Emanuel’s mea culpa was a response to outrage that erupted after the city released video of CPD officer Jason Van Dyke pumping 16 bullets into 17-year-old Laquan McDonald in 2012, a case in which Chicago Police Department investigators and the civilian Independent Police Review Authority both endorsed a version of events offered by officers that clearly appeared to be contradicted by the videotape.

Echeverria and Spalding sued the city and police department in 2012, claiming that high-ranking officers branded them as “rats” after they reported that Sgt. Ronald Watts was stealing cash from drug dealers, going first to their supervisors and then to the FBI. Spalding and Echeverria helped federal investigators build a case against Watts and Officer Kallatt Mohammed — even after they claim one of their bosses outed them to Watts.

Both Watts and Mohammed pleaded guilty to charges, but when Spalding and Echeverria returned to their regular jobs with the department, they claim they were punished by their superiors for breaking the code of silence. The pair were assigned to night shifts and details in which they spent entire shifts in a windowless room without a phone or radio. Fellow officers told them police commanders had warned them not to respond if Spalding or Echeverria called for backup.

After Spalding was transferred to a fugitive apprehension unit, she said her supervisor told her the team didn’t like her and Echeverria, and wouldn’t back them up.

Civil rights lawyer Flint Taylor has spent decades trying to prove the code of silence exists in numerous lawsuits against the CPD, over denials from high-ranking cops and city officials. Even though the city’s attempt to make a formal admission the code exists wasn’t accepted by the judge, Emanuel’s public statements will remain a “major weapon” for lawsuits against the city, said Taylor, who predicted Spalding and Echeverria are about to get a very generous settlement offer.

“I know I had Mayor Daley on the verge of having to testify or give depositions two or three times, and then we’d get a settlement offer we couldn’t turn down,” Taylor said Friday, referring to lawsuits he filed against the city when Richard M. Daley was in office. “I’m sure they really don’t want Rahm to hit the stand.”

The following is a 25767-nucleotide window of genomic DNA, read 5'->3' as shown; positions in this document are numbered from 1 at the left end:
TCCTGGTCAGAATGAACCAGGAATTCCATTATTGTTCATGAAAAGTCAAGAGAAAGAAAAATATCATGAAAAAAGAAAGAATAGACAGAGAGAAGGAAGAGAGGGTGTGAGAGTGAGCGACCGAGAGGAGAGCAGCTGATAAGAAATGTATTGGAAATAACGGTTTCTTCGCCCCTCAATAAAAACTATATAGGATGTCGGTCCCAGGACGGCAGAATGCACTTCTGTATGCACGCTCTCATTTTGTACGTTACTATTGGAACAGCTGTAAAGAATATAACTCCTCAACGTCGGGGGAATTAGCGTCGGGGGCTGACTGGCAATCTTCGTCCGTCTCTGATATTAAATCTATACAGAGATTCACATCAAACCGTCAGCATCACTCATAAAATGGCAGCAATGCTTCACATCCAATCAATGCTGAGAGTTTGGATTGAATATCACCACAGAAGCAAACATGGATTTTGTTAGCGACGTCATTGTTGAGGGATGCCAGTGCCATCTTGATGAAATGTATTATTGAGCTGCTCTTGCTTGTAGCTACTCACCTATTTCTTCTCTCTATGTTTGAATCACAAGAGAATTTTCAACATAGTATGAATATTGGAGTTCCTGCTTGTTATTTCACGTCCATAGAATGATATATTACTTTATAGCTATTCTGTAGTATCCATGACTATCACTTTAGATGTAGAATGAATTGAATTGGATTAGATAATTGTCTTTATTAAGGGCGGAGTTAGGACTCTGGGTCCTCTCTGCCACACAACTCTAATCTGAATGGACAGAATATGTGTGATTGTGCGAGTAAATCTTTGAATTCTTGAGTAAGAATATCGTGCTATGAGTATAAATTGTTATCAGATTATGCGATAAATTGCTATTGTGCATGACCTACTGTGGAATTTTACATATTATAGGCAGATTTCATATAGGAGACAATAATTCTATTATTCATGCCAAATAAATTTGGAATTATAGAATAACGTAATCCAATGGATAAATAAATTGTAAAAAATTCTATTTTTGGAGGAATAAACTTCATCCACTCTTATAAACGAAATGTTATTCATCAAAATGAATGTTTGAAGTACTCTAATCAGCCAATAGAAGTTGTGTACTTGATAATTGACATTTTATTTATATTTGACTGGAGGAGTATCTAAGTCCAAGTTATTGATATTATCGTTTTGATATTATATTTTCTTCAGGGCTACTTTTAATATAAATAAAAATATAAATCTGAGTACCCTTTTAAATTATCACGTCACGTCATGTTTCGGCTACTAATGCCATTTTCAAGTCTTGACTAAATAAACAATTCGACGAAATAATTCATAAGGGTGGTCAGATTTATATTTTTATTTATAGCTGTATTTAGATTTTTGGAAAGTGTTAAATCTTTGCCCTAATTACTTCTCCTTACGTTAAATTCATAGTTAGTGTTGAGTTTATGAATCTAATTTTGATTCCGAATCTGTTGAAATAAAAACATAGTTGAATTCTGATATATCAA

One legal observer agreed, forecasting that Emanuel’s admissions could cost the city tens of millions of dollars at a time when Chicago taxpayers have already spent more than $500 million to settle those cases over the last decade.

“The plaintiffs’ bar is going to have a field day. It’s going to be very difficult for the city to ever defend these cases,” the source said.

Another source said Emanuel should have thought long and hard about the liability he was creating for Chicago taxpayers before publicly acknowledging the code of silence.

“It was stupid. He tried to solve a political problem without looking down the road about what the implications are for the city,” the source said.

“There is no way lawyers ever vetted that speech before he gave it. If they had, they would have told him, ‘Don’t say that. You’ll be called to testify if you do. And you’ll be costing the city money.’”

University of Chicago law school professor Craig Futterman, a police accountability expert who also has sued the city said that recognizing the existence of the code of silence could save the city money in the long run — if the city takes concrete steps to stamp out the code.

“They’ve already paid out millions because they have a system that lets the few bad officers run around willy-nilly,” Futterman said. “Admitting there’s a code of silence gives you a defense against lawsuits in the future, if you can say ‘there was a code of silence, and we did something about it.’”

Contributing: Mark Brown

Proposed stipulation by city on CPD